Athens, Greece - A new report by the International Rescue Committee (IRC) ‘The Time is Now: A plan to realise the potential of refugees in Greece’ shows that the future of more than 50,000 refugees already living there hangs in the balance. With proper integration support from the outset, those who have landed on Greek shores can become self-reliant, while simultaneously boosting the country’s economy.

Withholding integration support measures until a person’s refugee status is determined risks setting them on a path towards social exclusion, especially when this recognition can take years, leaving people to linger in refugee camps like Moria. Currently newly recognised refugees have just one month in which to find a new home, a job and rebuild their lives. To increase their prospects for success, Greece must do more to enable refugees to learn Greek, receive employment training and access the legal documents they need in order to move forward and rebuild their lives. 

Read the report here.

Dimitra Kalogeropoulou, IRC Greece Director, said:

“Early support for asylum seekers in Greece will tip the balance from mere survival, to their ability to thrive in their new communities. Greece has an opportunity to reimagine its approach to integration by implementing a strategy that will help refugees become self-reliant.

“The outbreak of Covid-19 has left those who have sought refuge in Greece even more vulnerable to the effects of lockdown measures, and the unreliability of work. By allowing asylum seekers to access - among other things -  job opportunities, Greek language courses, and social security numbers, the government will boost their chances, while also supporting the   Greek economy.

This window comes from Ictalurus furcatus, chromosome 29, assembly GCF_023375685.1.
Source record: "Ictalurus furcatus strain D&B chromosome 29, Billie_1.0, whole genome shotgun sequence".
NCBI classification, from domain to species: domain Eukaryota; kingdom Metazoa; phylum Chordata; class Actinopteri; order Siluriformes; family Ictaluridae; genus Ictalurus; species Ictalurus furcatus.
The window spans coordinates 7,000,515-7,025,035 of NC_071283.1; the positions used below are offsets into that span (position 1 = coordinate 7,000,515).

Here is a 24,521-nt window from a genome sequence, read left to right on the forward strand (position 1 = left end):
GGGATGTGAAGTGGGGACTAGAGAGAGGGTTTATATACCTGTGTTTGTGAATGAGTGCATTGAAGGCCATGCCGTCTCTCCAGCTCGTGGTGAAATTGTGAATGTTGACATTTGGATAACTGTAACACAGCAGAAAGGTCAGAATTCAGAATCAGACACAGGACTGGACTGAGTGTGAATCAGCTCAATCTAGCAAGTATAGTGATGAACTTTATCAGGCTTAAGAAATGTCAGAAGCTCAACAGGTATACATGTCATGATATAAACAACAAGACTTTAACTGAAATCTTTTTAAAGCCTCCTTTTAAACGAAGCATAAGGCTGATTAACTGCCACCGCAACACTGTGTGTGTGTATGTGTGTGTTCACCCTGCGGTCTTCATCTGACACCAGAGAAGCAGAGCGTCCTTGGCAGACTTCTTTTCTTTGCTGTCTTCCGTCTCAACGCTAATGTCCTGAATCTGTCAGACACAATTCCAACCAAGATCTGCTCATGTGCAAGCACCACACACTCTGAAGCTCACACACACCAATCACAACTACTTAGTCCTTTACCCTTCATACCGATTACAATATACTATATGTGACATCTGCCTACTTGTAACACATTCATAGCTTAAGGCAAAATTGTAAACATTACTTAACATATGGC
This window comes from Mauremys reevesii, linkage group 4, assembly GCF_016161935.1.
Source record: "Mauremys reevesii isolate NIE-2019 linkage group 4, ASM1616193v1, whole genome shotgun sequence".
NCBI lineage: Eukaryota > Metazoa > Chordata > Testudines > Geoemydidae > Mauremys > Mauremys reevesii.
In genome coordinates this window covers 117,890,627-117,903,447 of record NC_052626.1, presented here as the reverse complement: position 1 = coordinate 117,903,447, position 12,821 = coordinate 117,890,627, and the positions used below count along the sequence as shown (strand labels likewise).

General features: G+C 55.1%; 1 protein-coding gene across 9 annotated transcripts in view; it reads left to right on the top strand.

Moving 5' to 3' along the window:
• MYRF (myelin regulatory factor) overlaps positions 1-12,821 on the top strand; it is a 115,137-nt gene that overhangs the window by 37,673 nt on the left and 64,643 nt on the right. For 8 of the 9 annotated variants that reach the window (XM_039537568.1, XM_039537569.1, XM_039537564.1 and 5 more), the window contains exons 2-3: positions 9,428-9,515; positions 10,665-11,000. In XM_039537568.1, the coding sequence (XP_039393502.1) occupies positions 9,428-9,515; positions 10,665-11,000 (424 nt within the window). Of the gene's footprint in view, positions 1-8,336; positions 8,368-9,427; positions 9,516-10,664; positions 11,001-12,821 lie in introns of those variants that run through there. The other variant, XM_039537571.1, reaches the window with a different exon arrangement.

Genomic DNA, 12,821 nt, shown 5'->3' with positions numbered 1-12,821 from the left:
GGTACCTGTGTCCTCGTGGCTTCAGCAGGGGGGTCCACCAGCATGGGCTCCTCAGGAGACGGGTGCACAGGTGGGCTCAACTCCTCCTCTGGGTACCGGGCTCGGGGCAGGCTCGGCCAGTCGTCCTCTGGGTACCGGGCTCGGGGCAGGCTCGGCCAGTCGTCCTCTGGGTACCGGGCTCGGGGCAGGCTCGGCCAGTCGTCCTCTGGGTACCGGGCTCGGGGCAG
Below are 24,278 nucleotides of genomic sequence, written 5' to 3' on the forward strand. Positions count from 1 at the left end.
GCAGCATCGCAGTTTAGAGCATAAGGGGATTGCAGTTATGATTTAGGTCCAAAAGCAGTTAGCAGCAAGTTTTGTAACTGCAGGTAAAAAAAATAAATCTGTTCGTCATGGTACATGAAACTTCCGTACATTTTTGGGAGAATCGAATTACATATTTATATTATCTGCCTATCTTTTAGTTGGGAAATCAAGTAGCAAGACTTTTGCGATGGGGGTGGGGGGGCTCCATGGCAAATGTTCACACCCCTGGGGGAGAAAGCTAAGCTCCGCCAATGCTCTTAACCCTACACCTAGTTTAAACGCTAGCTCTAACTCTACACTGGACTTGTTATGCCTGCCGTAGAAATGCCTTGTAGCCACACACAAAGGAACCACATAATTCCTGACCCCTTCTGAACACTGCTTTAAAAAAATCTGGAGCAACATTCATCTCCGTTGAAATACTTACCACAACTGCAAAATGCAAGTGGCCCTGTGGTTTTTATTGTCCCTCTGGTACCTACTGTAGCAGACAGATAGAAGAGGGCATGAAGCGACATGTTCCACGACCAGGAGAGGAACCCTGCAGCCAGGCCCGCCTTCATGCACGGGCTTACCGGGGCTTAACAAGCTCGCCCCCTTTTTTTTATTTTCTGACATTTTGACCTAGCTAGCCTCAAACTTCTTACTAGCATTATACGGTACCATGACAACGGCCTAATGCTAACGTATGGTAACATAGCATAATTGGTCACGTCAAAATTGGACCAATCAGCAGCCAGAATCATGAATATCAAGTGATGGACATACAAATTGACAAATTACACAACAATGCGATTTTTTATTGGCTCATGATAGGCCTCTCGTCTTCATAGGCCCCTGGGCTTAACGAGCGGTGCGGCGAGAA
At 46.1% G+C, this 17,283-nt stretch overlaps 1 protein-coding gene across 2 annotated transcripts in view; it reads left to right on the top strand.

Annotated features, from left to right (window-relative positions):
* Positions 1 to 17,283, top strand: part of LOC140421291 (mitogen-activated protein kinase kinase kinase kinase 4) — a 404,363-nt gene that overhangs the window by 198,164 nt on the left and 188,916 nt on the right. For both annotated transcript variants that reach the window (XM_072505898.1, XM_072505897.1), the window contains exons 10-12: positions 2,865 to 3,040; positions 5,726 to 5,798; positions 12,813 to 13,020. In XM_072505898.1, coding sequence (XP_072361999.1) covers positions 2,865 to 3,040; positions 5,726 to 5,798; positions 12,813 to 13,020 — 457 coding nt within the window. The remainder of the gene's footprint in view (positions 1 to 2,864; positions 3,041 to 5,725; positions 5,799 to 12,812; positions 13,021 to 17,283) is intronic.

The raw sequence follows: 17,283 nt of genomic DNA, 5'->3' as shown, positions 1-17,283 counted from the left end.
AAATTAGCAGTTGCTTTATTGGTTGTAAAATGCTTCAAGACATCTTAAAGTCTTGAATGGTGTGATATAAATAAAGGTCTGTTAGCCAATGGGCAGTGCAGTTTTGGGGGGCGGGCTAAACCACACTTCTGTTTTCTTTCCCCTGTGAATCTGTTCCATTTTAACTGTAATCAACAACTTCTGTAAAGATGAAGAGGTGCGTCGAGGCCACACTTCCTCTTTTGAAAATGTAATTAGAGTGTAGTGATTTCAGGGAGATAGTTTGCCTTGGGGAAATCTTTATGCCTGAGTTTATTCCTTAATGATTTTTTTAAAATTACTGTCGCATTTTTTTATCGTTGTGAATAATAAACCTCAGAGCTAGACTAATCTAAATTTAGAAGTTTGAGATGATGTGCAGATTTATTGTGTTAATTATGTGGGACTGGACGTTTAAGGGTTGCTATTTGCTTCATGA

“The IRC is committed to ensuring that refugees and asylum seekers can thrive in their new homes and contribute to their local communities. In Greece, our teams have provided employment training to over 2,100 people since 2017, and almost 20% of those who have received career counselling have secured employment in sectors like tourism and hospitality. This success would be far greater had these people received support from the day they arrived in Greece. The barriers that asylum seekers face - including language and the lack of relevant documents for work - must come down.”

Greece must urgently implement its national strategy for integration, which should include a tangible action plan and ways to measure its success. Crucially, specific measures that recognise individual needs must be put in place for asylum seekers as they arrive in Greece, including interpretation services, language and cultural orientation classes. People must be supported to  access national services, including  a social security and tax number, as well as a bank account. These provisions would allow refugees to fully access their legal rights: employment, safe shelter, healthcare, and education opportunities. The inclusion of women and girls must be prioritised, with childcare options and opportunities for work and training that cater for their strengths and needs made available.

Since 2017, the IRC in Greece has provided employment and self-employment services and training to over 2,100 people. Our employment services in Athens include one-on-one career counselling, job readiness training seminars, weekly business Greek classes and group job search sessions.